Ben Jealous, executive director of Sierra Club, speaks to climate protesters at a rally in Franklin Park on Tuesday before a march to downtown D.C. branches of Chase, Wells Fargo, Citibank and Bank of America. (Robert R. Roberts/The Washington Informer)
Ben Jealous, executive director of Sierra Club, speaks to climate protesters at a rally in Franklin Park on Tuesday before a march to downtown D.C. branches of Chase, Wells Fargo, Citibank and Bank of America. (Robert R. Roberts/The Washington Informer)

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If you heard that hundreds of protesters marched in downtown D.C. to rally against big banks and push for action on climate change, who would you picture in the crowd?

The first image that comes to mind may not include dozens upon dozens of gray-haired retirees, grandparents and great-grandparents leading the charge. But that’s who showed up on Tuesday, March 21 for a rally and march organized by Third Act, an advocacy group focused on mobilizing seniors in the climate fight. They joined elders across the country for a day of action that included more than 100 events in over 30 states. Activists called on big banks to stop investing in expanding fossil fuel projects.

Some of the seniors protesting in the District sat in rocking chairs in front of four banks—Chase, Wells Fargo, Citibank and Bank of America—throughout the night in a 24-hour demonstration that began on Monday. They called themselves the Rocking Chair Rebellion.

“I grew up in the Civil Rights Movement, in the women’s movement,” said Elise Bryant, a 71-year-old labor activist and Montgomery County resident who sat in front of Chase on Tuesday afternoon. “How could I not be pro-climate, and pro-green economy?”

Third Act’s choice to focus on banks in particular is a strategic one: baby boomers own over half of U.S. wealth. Retirees, therefore, may represent a bigger threat to financial institutions than millennials or Gen Z’ers.  The four banks targeted by demonstration were identified as the biggest investors in fossil fuel projects by a 2022 report from Rainforest Action Network and other green groups.

The fired-up crowd downtown on Tuesday had little resemblance to the usual image of old folks’ calmly passing time in their rocking chairs. People cheered raucously as others cut up their credit cards, vowing to pull their money out of accounts rather than continue indirectly supporting climate pollution. Colorful, oversized puppets joined the usual signs and banners in protesters’ hands. 

In front of each bank, activists—two of whom wore full-body animal costumes—performed a skit, with lines shouted over a microphone and drums providing sound effects. 

“We are acting with urgency in our drive to net-zero!” declared an advocate representing the big banks, echoing many corporations’ talking points.

“Liar! Liar! Liar!” the crowd responded.

While Third Act led the national day of action, the crowd in D.C. hailed from a wide range of environmental and progressive organizations. Partners included many local groups and DMV-based chapters as well as national environmental leaders such as Ben Jealous, who took on the mantle of executive director at the Sierra Club early this year; Ebony Twilley Martin, co-executive director for Greenpeace USA; and Reverend Lennox Yearwood,  President and CEO of Hip Hop Caucus.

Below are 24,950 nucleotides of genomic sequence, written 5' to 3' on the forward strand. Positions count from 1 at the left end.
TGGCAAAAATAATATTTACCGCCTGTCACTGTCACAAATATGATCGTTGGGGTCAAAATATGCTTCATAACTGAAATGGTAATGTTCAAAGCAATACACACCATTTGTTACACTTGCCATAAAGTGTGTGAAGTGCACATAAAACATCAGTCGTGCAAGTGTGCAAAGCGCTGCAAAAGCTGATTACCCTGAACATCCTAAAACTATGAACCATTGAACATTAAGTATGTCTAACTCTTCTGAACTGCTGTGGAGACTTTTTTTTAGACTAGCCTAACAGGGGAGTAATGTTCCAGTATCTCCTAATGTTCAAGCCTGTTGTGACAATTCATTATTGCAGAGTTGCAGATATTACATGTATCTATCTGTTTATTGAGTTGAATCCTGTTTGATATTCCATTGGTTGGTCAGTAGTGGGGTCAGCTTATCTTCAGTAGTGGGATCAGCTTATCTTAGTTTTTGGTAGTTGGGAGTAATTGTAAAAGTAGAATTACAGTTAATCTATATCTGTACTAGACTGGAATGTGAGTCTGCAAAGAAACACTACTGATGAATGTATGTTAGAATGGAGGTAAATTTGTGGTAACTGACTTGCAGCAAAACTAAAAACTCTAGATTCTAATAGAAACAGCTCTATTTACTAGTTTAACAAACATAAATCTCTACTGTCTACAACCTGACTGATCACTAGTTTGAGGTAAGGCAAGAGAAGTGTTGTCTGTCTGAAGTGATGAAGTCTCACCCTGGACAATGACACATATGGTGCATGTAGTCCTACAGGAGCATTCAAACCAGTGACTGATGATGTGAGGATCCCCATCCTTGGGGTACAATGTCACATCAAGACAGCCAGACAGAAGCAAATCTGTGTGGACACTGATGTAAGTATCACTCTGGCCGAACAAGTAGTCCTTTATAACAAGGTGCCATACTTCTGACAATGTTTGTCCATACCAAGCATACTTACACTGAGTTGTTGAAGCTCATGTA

Yvonne Huntley explains why she came to the protest with other union retirees. (J. Pamela Stills/The Washington Informer)

“When organized people come together, we don’t lose,” Yearwood said to the crowd at a rally in Franklin Park that preceded the march to the banks. “Organized people beat organized money every time.” 

Because of the various partnerships, the march in D.C. included many students and other young people in addition to the Third Act protesters. The crowd showed a microcosm of today’s environmental movement demographically: while a large majority of the senior protesters were white, the groups of younger activists showed far more racial diversity. 

“The rally today is [made up of] senior citizens—in many ways, it reflects where the movement was 40 years ago. These are folks who grew up in this movement,” Jealous said in an interview following the Franklin Park rally. “When you go out to our chapters today, what you see is a very different room. And that room is made up of people who are engaged in local fights, environmental justice fights, land preservation fights, fights for urban parks.”

“Whether you’re in Alabama or you’re in Los Angeles, California,” Jealous continued, “what you see is a much more Black and brown Sierra Club, a much more diverse Sierra Club– and that’s the state of our movement today.”

Kayla Benjamin photo

Kayla Benjamin

Kayla Benjamin covers climate change & environmental justice for the Informer as a full-time reporter through the Report for America program. Prior to her time here, she worked at Washingtonian Magazine...

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